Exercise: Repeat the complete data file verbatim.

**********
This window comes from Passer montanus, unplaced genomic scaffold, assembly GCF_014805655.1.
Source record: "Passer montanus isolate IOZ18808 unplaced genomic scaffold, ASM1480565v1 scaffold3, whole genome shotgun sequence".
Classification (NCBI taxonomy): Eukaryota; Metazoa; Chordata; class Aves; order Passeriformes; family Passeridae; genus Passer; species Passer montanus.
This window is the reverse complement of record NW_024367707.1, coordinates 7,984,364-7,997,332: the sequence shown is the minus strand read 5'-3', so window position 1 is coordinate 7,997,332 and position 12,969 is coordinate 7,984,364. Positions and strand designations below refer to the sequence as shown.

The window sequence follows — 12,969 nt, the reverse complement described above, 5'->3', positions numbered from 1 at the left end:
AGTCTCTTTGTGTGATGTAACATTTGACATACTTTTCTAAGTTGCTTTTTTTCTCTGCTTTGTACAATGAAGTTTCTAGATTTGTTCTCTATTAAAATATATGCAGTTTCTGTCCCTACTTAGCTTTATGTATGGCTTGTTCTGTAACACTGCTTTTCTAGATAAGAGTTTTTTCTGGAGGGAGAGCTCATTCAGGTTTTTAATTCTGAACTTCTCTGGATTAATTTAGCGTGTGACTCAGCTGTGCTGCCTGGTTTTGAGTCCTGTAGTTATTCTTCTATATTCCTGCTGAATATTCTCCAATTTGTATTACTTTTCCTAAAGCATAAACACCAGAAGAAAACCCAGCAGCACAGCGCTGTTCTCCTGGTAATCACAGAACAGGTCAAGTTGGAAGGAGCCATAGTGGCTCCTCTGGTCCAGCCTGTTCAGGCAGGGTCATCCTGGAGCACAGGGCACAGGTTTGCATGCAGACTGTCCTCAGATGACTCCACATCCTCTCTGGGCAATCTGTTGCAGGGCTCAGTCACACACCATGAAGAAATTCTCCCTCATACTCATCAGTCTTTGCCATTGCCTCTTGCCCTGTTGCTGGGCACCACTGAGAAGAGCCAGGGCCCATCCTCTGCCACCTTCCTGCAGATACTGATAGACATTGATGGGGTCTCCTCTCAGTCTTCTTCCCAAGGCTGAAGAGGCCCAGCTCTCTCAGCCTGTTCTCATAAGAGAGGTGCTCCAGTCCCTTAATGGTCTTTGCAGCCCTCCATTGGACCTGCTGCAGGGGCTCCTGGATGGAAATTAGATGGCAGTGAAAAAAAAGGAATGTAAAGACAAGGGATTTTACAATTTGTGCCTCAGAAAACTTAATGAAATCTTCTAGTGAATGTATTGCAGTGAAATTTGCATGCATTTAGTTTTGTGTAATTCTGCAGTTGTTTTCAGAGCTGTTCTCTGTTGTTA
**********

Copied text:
This window comes from Passer montanus, unplaced genomic scaffold, assembly GCF_014805655.1.
Source record: "Passer montanus isolate IOZ18808 unplaced genomic scaffold, ASM1480565v1 scaffold3, whole genome shotgun sequence".
Classification (NCBI taxonomy): Eukaryota; Metazoa; Chordata; class Aves; order Passeriformes; family Passeridae; genus Passer; species Passer montanus.
This window is the reverse complement of record NW_024367707.1, coordinates 7,984,364-7,997,332: the sequence shown is the minus strand read 5'-3', so window position 1 is coordinate 7,997,332 and position 12,969 is coordinate 7,984,364. Positions and strand designations below refer to the sequence as shown.

The window sequence follows — 12,969 nt, the reverse complement described above, 5'->3', positions numbered from 1 at the left end:
AGTCTCTTTGTGTGATGTAACATTTGACATACTTTTCTAAGTTGCTTTTTTTCTCTGCTTTGTACAATGAAGTTTCTAGATTTGTTCTCTATTAAAATATATGCAGTTTCTGTCCCTACTTAGCTTTATGTATGGCTTGTTCTGTAACACTGCTTTTCTAGATAAGAGTTTTTTCTGGAGGGAGAGCTCATTCAGGTTTTTAATTCTGAACTTCTCTGGATTAATTTAGCGTGTGACTCAGCTGTGCTGCCTGGTTTTGAGTCCTGTAGTTATTCTTCTATATTCCTGCTGAATATTCTCCAATTTGTATTACTTTTCCTAAAGCATAAACACCAGAAGAAAACCCAGCAGCACAGCGCTGTTCTCCTGGTAATCACAGAACAGGTCAAGTTGGAAGGAGCCATAGTGGCTCCTCTGGTCCAGCCTGTTCAGGCAGGGTCATCCTGGAGCACAGGGCACAGGTTTGCATGCAGACTGTCCTCAGATGACTCCACATCCTCTCTGGGCAATCTGTTGCAGGGCTCAGTCACACACCATGAAGAAATTCTCCCTCATACTCATCAGTCTTTGCCATTGCCTCTTGCCCTGTTGCTGGGCACCACTGAGAAGAGCCAGGGCCCATCCTCTGCCACCTTCCTGCAGATACTGATAGACATTGATGGGGTCTCCTCTCAGTCTTCTTCCCAAGGCTGAAGAGGCCCAGCTCTCTCAGCCTGTTCTCATAAGAGAGGTGCTCCAGTCCCTTAATGGTCTTTGCAGCCCTCCATTGGACCTGCTGCAGGGGCTCCTGGATGGAAATTAGATGGCAGTGAAAAAAAAGGAATGTAAAGACAAGGGATTTTACAATTTGTGCCTCAGAAAACTTAATGAAATCTTCTAGTGAATGTATTGCAGTGAAATTTGCATGCATTTAGTTTTGTGTAATTCTGCAGTTGTTTTCAGAGCTGTTCTCTGTTGTTA